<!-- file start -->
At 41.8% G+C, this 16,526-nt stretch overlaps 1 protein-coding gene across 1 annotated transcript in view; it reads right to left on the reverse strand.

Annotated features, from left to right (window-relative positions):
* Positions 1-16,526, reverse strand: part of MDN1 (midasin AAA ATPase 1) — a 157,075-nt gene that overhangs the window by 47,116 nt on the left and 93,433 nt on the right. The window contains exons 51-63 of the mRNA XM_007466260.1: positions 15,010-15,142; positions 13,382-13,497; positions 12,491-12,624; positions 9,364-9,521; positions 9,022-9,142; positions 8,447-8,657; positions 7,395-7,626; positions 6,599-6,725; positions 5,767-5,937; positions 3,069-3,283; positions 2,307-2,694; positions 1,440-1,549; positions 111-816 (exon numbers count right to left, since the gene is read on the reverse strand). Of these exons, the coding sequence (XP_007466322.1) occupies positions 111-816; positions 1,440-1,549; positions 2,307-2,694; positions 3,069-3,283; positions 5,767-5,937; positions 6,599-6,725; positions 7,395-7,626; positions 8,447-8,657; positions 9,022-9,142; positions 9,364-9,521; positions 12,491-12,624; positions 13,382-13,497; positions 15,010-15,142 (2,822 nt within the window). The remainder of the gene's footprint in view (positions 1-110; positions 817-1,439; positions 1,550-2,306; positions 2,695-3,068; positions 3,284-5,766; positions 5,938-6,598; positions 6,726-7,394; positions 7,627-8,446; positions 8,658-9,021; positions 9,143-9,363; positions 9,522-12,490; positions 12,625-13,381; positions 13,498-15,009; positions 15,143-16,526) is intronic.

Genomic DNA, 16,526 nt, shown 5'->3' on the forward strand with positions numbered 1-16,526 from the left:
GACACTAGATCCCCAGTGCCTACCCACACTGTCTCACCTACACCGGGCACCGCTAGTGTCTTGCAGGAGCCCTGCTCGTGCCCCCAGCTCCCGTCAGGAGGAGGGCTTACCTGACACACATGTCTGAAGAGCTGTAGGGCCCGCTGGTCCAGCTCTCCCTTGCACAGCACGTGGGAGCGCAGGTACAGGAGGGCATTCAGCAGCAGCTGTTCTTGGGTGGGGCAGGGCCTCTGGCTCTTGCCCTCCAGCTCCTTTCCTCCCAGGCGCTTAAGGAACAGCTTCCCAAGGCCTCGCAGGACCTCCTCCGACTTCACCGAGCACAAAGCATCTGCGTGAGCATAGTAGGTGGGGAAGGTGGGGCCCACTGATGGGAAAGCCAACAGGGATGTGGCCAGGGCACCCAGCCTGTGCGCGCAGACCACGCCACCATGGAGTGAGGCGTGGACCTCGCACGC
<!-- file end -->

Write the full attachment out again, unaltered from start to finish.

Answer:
At 41.8% G+C, this 16,526-nt stretch overlaps 1 protein-coding gene across 1 annotated transcript in view; it reads right to left on the reverse strand.

Annotated features, from left to right (window-relative positions):
* Positions 1-16,526, reverse strand: part of MDN1 (midasin AAA ATPase 1) — a 157,075-nt gene that overhangs the window by 47,116 nt on the left and 93,433 nt on the right. The window contains exons 51-63 of the mRNA XM_007466260.1: positions 15,010-15,142; positions 13,382-13,497; positions 12,491-12,624; positions 9,364-9,521; positions 9,022-9,142; positions 8,447-8,657; positions 7,395-7,626; positions 6,599-6,725; positions 5,767-5,937; positions 3,069-3,283; positions 2,307-2,694; positions 1,440-1,549; positions 111-816 (exon numbers count right to left, since the gene is read on the reverse strand). Of these exons, the coding sequence (XP_007466322.1) occupies positions 111-816; positions 1,440-1,549; positions 2,307-2,694; positions 3,069-3,283; positions 5,767-5,937; positions 6,599-6,725; positions 7,395-7,626; positions 8,447-8,657; positions 9,022-9,142; positions 9,364-9,521; positions 12,491-12,624; positions 13,382-13,497; positions 15,010-15,142 (2,822 nt within the window). The remainder of the gene's footprint in view (positions 1-110; positions 817-1,439; positions 1,550-2,306; positions 2,695-3,068; positions 3,284-5,766; positions 5,938-6,598; positions 6,726-7,394; positions 7,627-8,446; positions 8,658-9,021; positions 9,143-9,363; positions 9,522-12,490; positions 12,625-13,381; positions 13,498-15,009; positions 15,143-16,526) is intronic.

Genomic DNA, 16,526 nt, shown 5'->3' on the forward strand with positions numbered 1-16,526 from the left:
GACACTAGATCCCCAGTGCCTACCCACACTGTCTCACCTACACCGGGCACCGCTAGTGTCTTGCAGGAGCCCTGCTCGTGCCCCCAGCTCCCGTCAGGAGGAGGGCTTACCTGACACACATGTCTGAAGAGCTGTAGGGCCCGCTGGTCCAGCTCTCCCTTGCACAGCACGTGGGAGCGCAGGTACAGGAGGGCATTCAGCAGCAGCTGTTCTTGGGTGGGGCAGGGCCTCTGGCTCTTGCCCTCCAGCTCCTTTCCTCCCAGGCGCTTAAGGAACAGCTTCCCAAGGCCTCGCAGGACCTCCTCCGACTTCACCGAGCACAAAGCATCTGCGTGAGCATAGTAGGTGGGGAAGGTGGGGCCCACTGATGGGAAAGCCAACAGGGATGTGGCCAGGGCACCCAGCCTGTGCGCGCAGACCACGCCACCATGGAGTGAGGCGTGGACCTCGCACGC